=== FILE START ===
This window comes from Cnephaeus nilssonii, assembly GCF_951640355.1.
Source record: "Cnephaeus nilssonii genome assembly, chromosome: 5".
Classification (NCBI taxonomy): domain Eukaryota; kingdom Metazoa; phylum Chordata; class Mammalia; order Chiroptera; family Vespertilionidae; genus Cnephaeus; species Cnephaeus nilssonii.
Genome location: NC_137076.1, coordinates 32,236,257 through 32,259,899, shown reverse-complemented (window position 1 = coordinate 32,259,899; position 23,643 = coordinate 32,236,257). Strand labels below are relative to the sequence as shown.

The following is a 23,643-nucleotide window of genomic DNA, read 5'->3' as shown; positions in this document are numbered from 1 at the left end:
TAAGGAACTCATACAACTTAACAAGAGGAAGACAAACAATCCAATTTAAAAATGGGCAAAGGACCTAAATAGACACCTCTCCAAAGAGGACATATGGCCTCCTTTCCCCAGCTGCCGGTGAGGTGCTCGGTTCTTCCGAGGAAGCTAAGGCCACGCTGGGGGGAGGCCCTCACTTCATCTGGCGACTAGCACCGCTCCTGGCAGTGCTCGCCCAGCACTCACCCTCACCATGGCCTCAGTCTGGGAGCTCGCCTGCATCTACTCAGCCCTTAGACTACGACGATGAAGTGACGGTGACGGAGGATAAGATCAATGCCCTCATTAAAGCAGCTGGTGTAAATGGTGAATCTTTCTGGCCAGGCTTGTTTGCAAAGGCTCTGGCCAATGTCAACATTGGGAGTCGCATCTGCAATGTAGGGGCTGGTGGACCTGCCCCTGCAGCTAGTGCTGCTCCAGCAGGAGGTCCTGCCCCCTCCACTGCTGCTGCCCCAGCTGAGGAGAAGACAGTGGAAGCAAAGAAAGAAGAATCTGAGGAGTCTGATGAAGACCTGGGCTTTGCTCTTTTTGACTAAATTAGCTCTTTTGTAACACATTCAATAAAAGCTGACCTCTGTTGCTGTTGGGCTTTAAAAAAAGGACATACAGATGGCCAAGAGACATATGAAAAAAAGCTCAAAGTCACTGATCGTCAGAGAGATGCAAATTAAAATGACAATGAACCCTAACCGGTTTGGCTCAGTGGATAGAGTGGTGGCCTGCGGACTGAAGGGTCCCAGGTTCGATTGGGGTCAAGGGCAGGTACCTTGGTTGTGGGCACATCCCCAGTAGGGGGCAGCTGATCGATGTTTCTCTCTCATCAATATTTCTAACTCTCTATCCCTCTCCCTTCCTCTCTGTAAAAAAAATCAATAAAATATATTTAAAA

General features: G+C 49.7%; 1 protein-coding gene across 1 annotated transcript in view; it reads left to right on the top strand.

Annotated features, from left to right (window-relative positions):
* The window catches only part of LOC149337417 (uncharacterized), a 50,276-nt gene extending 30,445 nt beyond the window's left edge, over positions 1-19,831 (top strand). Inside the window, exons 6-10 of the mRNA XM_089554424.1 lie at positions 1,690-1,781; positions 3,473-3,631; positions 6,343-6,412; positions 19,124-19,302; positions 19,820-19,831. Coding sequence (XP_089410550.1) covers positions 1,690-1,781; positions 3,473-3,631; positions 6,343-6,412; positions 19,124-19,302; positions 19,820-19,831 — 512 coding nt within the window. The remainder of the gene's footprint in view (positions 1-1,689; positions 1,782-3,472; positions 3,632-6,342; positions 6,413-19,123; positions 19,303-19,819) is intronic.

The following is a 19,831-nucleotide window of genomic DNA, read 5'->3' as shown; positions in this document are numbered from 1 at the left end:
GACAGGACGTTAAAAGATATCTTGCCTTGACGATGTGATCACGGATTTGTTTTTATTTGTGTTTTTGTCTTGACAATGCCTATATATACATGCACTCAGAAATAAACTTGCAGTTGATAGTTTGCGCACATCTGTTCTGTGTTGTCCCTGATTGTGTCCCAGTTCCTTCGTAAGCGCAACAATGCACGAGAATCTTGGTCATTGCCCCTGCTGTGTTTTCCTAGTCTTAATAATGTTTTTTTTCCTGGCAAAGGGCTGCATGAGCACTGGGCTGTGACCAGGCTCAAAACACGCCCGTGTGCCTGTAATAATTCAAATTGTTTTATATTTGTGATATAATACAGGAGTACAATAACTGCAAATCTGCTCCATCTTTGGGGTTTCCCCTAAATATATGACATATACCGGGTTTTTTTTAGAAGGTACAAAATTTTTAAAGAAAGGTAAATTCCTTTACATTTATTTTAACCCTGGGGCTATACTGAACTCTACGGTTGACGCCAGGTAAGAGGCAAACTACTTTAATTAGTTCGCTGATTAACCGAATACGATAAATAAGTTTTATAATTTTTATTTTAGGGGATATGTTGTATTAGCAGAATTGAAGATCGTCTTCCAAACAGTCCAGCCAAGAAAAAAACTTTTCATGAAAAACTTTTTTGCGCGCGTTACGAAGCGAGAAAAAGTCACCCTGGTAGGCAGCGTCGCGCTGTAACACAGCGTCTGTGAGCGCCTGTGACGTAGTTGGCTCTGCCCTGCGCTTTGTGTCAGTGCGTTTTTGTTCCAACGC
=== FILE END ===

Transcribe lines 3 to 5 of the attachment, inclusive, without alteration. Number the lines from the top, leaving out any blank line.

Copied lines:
Classification (NCBI taxonomy): domain Eukaryota; kingdom Metazoa; phylum Chordata; class Mammalia; order Chiroptera; family Vespertilionidae; genus Cnephaeus; species Cnephaeus nilssonii.
Genome location: NC_137076.1, coordinates 32,236,257 through 32,259,899, shown reverse-complemented (window position 1 = coordinate 32,259,899; position 23,643 = coordinate 32,236,257). Strand labels below are relative to the sequence as shown.

The following is a 23,643-nucleotide window of genomic DNA, read 5'->3' as shown; positions in this document are numbered from 1 at the left end: